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Low-glutathione mutants are impaired in growth but do not show an increased sensitivity to moderate water deficit

  • Sajid A. K. Bangash,

    Roles Data curation, Formal analysis, Investigation, Visualization, Writing – original draft, Writing – review & editing

    Current address: Institute of Biotechnology & Genetic Engineering, The Agriculture University, Peshawar, Pakistan

    Affiliation INRES–Chemical Signalling, University of Bonn, Bonn, Germany

  • Stefanie J. Müller-Schüssele,

    Roles Formal analysis, Investigation, Writing – review & editing

    Affiliation INRES–Chemical Signalling, University of Bonn, Bonn, Germany

  • David Solbach,

    Roles Investigation

    Affiliation INRES–Chemical Signalling, University of Bonn, Bonn, Germany

  • Marcus Jansen,

    Roles Conceptualization, Data curation, Formal analysis, Investigation, Methodology, Writing – original draft, Writing – review & editing

    Affiliation IBG-2: Plant Sciences, Forschungszentrum Jülich GmbH, Jülich, Germany

  • Fabio Fiorani,

    Roles Data curation, Methodology, Resources, Writing – review & editing

    Affiliation IBG-2: Plant Sciences, Forschungszentrum Jülich GmbH, Jülich, Germany

  • Markus Schwarzländer,

    Roles Funding acquisition, Writing – review & editing

    Current address: Institute of Plant Biology and Biotechnology (IBBP), University of Münster, Münster, Germany

    Affiliations INRES–Chemical Signalling, University of Bonn, Bonn, Germany, Bioeconomy Science Center, c/o Forschungszentrum Jülich, Jülich, Germany

  • Stanislav Kopriva,

    Roles Methodology, Writing – original draft, Writing – review & editing

    Affiliation Botanical Institute, Cluster of Excellence on Plant Sciences (CEPLAS), University of Cologne, Germany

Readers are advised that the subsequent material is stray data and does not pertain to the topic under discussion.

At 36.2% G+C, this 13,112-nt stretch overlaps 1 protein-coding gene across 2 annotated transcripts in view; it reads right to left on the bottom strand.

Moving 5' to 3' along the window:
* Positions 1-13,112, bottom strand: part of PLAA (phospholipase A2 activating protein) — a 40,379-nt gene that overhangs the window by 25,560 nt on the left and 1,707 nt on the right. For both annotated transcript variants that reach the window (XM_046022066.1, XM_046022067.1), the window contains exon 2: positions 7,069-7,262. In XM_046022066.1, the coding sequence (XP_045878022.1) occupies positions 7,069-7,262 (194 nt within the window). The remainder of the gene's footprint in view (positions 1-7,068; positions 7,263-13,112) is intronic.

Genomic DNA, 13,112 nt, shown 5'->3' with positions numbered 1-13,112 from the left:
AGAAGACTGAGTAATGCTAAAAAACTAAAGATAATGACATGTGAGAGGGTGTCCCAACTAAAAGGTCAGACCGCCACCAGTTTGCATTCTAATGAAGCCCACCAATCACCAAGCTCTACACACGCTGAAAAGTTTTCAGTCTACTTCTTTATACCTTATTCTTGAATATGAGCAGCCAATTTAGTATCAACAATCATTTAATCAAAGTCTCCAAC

• Andreas J. Meyer

    Roles Conceptualization, Funding acquisition, Project administration, Supervision, Writing – original draft, Writing – review & editing

    Affiliations INRES–Chemical Signalling, University of Bonn, Bonn, Germany, Bioeconomy Science Center, c/o Forschungszentrum Jülich, Jülich, Germany


Glutathione is considered a key metabolite for stress defense and elevated levels have frequently been proposed to positively influence stress tolerance. To investigate whether glutathione affects plant performance and the drought tolerance of plants, wild-type Arabidopsis plants and an allelic series of five mutants (rax1, pad2, cad2, nrc1, and zir1) with reduced glutathione contents between 21 and 63% compared to wild-type glutathione content were phenotypically characterized for their shoot growth under control and water-limiting conditions using a shoot phenotyping platform. Under non-stress conditions the zir1 mutant with only 21% glutathione showed a pronounced dwarf phenotype. All other mutants with intermediate glutathione contents up to 62% in contrast showed consistently slightly smaller shoots than the wild-type. Moderate drought stress imposed through water withdrawal until shoot growth ceased showed that wild-type plants and all mutants responded similarly in terms of chlorophyll fluorescence and growth retardation. These results lead to the conclusion that glutathione is important for general plant performance but that the glutathione content does not affect tolerance to moderate drought conditions typically experienced by crops in the field.